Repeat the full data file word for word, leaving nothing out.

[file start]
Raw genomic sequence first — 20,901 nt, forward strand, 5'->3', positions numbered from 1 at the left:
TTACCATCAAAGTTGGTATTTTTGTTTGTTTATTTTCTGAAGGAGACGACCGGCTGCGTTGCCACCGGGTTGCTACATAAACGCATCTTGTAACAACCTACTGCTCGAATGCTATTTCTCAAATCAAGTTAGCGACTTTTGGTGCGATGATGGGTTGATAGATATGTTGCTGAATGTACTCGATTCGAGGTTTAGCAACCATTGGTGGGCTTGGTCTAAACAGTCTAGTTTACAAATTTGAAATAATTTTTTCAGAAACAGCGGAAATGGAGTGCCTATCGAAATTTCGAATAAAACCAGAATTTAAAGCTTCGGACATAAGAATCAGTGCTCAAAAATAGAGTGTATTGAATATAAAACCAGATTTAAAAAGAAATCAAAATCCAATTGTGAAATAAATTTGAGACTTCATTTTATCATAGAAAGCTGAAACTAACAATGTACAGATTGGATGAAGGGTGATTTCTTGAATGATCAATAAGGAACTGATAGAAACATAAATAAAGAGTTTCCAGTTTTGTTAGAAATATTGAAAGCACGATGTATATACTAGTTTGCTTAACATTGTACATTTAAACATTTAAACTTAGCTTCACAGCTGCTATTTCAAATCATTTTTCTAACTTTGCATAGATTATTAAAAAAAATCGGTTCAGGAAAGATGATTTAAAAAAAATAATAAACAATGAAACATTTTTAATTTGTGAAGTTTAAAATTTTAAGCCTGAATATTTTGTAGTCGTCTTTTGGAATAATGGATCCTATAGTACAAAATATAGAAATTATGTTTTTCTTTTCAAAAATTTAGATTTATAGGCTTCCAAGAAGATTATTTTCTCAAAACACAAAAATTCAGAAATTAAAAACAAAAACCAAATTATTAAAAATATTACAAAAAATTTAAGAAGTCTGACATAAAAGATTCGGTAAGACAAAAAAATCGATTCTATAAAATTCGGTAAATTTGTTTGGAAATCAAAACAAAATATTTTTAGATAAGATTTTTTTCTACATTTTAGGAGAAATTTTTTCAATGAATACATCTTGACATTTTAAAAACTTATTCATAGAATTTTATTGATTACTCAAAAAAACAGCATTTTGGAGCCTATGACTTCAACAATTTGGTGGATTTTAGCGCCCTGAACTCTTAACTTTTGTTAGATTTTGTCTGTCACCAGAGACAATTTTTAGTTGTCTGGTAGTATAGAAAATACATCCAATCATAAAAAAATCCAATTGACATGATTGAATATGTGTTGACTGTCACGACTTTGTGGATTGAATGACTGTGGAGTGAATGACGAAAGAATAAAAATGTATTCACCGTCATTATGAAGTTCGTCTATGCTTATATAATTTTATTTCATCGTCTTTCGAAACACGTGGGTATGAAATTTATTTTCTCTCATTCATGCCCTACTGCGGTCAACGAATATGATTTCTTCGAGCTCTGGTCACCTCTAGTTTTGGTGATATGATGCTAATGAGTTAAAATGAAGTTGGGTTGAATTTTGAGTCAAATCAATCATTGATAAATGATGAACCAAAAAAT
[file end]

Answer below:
Raw genomic sequence first — 20,901 nt, forward strand, 5'->3', positions numbered from 1 at the left:
TTACCATCAAAGTTGGTATTTTTGTTTGTTTATTTTCTGAAGGAGACGACCGGCTGCGTTGCCACCGGGTTGCTACATAAACGCATCTTGTAACAACCTACTGCTCGAATGCTATTTCTCAAATCAAGTTAGCGACTTTTGGTGCGATGATGGGTTGATAGATATGTTGCTGAATGTACTCGATTCGAGGTTTAGCAACCATTGGTGGGCTTGGTCTAAACAGTCTAGTTTACAAATTTGAAATAATTTTTTCAGAAACAGCGGAAATGGAGTGCCTATCGAAATTTCGAATAAAACCAGAATTTAAAGCTTCGGACATAAGAATCAGTGCTCAAAAATAGAGTGTATTGAATATAAAACCAGATTTAAAAAGAAATCAAAATCCAATTGTGAAATAAATTTGAGACTTCATTTTATCATAGAAAGCTGAAACTAACAATGTACAGATTGGATGAAGGGTGATTTCTTGAATGATCAATAAGGAACTGATAGAAACATAAATAAAGAGTTTCCAGTTTTGTTAGAAATATTGAAAGCACGATGTATATACTAGTTTGCTTAACATTGTACATTTAAACATTTAAACTTAGCTTCACAGCTGCTATTTCAAATCATTTTTCTAACTTTGCATAGATTATTAAAAAAAATCGGTTCAGGAAAGATGATTTAAAAAAAATAATAAACAATGAAACATTTTTAATTTGTGAAGTTTAAAATTTTAAGCCTGAATATTTTGTAGTCGTCTTTTGGAATAATGGATCCTATAGTACAAAATATAGAAATTATGTTTTTCTTTTCAAAAATTTAGATTTATAGGCTTCCAAGAAGATTATTTTCTCAAAACACAAAAATTCAGAAATTAAAAACAAAAACCAAATTATTAAAAATATTACAAAAAATTTAAGAAGTCTGACATAAAAGATTCGGTAAGACAAAAAAATCGATTCTATAAAATTCGGTAAATTTGTTTGGAAATCAAAACAAAATATTTTTAGATAAGATTTTTTTCTACATTTTAGGAGAAATTTTTTCAATGAATACATCTTGACATTTTAAAAACTTATTCATAGAATTTTATTGATTACTCAAAAAAACAGCATTTTGGAGCCTATGACTTCAACAATTTGGTGGATTTTAGCGCCCTGAACTCTTAACTTTTGTTAGATTTTGTCTGTCACCAGAGACAATTTTTAGTTGTCTGGTAGTATAGAAAATACATCCAATCATAAAAAAATCCAATTGACATGATTGAATATGTGTTGACTGTCACGACTTTGTGGATTGAATGACTGTGGAGTGAATGACGAAAGAATAAAAATGTATTCACCGTCATTATGAAGTTCGTCTATGCTTATATAATTTTATTTCATCGTCTTTCGAAACACGTGGGTATGAAATTTATTTTCTCTCATTCATGCCCTACTGCGGTCAACGAATATGATTTCTTCGAGCTCTGGTCACCTCTAGTTTTGGTGATATGATGCTAATGAGTTAAAATGAAGTTGGGTTGAATTTTGAGTCAAATCAATCATTGATAAATGATGAACCAAAAAAT